2016 Paralympic Games

Paralympics: Singapore's S2 100m backstroke world record holder Yip Pin Xiu on beating jitters

With a Paralympic gold medal and the world-record time under her belt, Yip Pin Xiu was all smiles as she celebrated her 100m backstroke S2 win. She will be aiming for an unprecedented second gold medal at the Games when she competes in the 50m back S
With a Paralympic gold medal and the world-record time under her belt, Yip Pin Xiu was all smiles as she celebrated her 100m backstroke S2 win. She will be aiming for an unprecedented second gold medal at the Games when she competes in the 50m back S2 event on Thursday.PHOTO: SPORT SINGAPORE

Pin Xiu overcomes pre-race nerves to rule the pool, finishing more than 10sec ahead of field

She and her team had been raring to hit the pool at the Rio Olympic Aquatics Stadium for days, eager to get rid of the "itch" to race.

Yet, just hours before her first Rio Paralympic race on Friday, Yip Pin Xiu was racked with doubt, just like any top athlete. It does not matter if she was to swim in the 100m backstroke (S2), a race which she is the fastest in the world bar none.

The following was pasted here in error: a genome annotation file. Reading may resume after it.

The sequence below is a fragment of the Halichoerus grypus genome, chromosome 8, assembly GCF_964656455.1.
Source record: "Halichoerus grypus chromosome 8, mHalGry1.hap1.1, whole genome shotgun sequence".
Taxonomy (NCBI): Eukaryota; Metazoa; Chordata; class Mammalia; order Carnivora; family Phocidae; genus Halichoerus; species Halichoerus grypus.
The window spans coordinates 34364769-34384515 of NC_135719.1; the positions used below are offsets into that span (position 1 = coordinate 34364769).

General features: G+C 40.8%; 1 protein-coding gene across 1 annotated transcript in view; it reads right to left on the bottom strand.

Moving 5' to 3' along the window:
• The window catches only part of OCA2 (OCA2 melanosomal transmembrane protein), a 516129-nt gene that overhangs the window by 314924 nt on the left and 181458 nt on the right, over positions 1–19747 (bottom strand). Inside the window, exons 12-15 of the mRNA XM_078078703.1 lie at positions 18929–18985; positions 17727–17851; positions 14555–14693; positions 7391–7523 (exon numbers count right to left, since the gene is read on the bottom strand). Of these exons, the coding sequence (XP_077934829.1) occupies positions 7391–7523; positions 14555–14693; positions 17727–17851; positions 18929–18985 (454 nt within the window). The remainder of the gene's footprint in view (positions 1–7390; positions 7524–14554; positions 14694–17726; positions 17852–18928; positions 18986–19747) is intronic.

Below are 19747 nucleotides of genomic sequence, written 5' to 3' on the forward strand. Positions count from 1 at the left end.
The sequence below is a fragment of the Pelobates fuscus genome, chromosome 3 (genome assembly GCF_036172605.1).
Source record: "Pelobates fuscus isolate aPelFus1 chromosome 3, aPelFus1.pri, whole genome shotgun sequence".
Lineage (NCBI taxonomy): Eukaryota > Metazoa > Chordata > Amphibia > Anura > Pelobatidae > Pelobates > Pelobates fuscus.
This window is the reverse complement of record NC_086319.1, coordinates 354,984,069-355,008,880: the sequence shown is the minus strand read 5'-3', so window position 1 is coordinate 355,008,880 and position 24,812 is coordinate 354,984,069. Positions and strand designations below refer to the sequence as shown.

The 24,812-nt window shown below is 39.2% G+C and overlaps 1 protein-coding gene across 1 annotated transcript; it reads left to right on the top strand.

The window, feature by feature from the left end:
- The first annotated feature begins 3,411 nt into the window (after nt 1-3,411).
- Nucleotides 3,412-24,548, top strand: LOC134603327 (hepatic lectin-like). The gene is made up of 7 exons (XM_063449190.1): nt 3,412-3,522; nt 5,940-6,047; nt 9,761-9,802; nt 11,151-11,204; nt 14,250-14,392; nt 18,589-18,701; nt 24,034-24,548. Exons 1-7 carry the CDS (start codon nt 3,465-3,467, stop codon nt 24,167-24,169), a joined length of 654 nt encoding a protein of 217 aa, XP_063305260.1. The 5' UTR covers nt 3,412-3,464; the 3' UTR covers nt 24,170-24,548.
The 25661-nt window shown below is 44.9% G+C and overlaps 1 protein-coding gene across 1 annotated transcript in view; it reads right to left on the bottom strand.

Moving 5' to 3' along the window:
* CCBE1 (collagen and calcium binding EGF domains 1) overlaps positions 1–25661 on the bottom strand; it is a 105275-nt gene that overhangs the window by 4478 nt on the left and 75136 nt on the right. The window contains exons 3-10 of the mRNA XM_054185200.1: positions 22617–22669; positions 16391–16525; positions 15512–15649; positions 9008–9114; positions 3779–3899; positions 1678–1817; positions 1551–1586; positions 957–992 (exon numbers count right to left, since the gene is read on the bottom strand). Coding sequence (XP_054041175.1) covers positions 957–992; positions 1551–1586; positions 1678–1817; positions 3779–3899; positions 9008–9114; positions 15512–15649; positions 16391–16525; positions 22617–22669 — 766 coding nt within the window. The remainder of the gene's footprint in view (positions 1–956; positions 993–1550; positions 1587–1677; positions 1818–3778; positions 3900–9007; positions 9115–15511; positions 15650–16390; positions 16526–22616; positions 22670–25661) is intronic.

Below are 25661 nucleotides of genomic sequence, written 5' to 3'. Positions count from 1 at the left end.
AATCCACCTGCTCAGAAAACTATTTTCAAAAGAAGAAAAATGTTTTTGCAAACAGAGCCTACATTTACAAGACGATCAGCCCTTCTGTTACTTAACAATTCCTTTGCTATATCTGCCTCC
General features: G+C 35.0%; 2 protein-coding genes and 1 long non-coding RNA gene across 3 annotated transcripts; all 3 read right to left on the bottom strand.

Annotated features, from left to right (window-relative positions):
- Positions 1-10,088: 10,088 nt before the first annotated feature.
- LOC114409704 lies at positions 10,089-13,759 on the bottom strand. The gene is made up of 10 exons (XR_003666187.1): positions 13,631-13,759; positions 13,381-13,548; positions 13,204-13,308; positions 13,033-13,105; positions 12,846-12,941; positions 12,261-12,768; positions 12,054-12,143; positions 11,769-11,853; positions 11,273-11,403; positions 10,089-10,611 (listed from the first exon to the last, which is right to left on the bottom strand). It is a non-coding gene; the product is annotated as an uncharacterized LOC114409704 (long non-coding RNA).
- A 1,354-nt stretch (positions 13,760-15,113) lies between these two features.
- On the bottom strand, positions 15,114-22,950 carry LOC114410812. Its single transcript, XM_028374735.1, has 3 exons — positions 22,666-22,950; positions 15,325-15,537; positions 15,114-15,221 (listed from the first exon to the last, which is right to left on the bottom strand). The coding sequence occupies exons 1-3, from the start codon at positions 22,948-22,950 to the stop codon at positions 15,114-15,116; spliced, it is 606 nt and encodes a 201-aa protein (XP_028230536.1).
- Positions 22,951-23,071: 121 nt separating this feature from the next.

How fast would her body react to the starting pistol? Would her muscular dystrophy, which causes her muscles to gradually lose their ability to function, claim her ambition, as it had her body?

As she told The Sunday Times: "I was actually very nervous the whole day.

"We (athletes) have doubts sometimes, we don't know if today is a good day for our bodies."

She need not have worried. Her arms were burning as she paddled furiously during the race, but so was her iron will, one that had seen her defy bullies who had thrown staples at her when she was young because she looked different.


With a Paralympic gold medal and the world-record time under her belt, Yip Pin Xiu was all smiles as she celebrated her 100m backstroke S2 win. She will be aiming for an unprecedented second gold medal at the Games when she competes in the 50m back S2 event on Thursday. PHOTO: SPORT SINGAPORE

And it carried her to not only a Paralympic gold, but also two world records.

In stopping the clock at 2min 7.09sec and shaving more than two seconds off her own previous world record time of 2:09.79, she also broke the 50m backstroke world mark with her split of 59.38sec.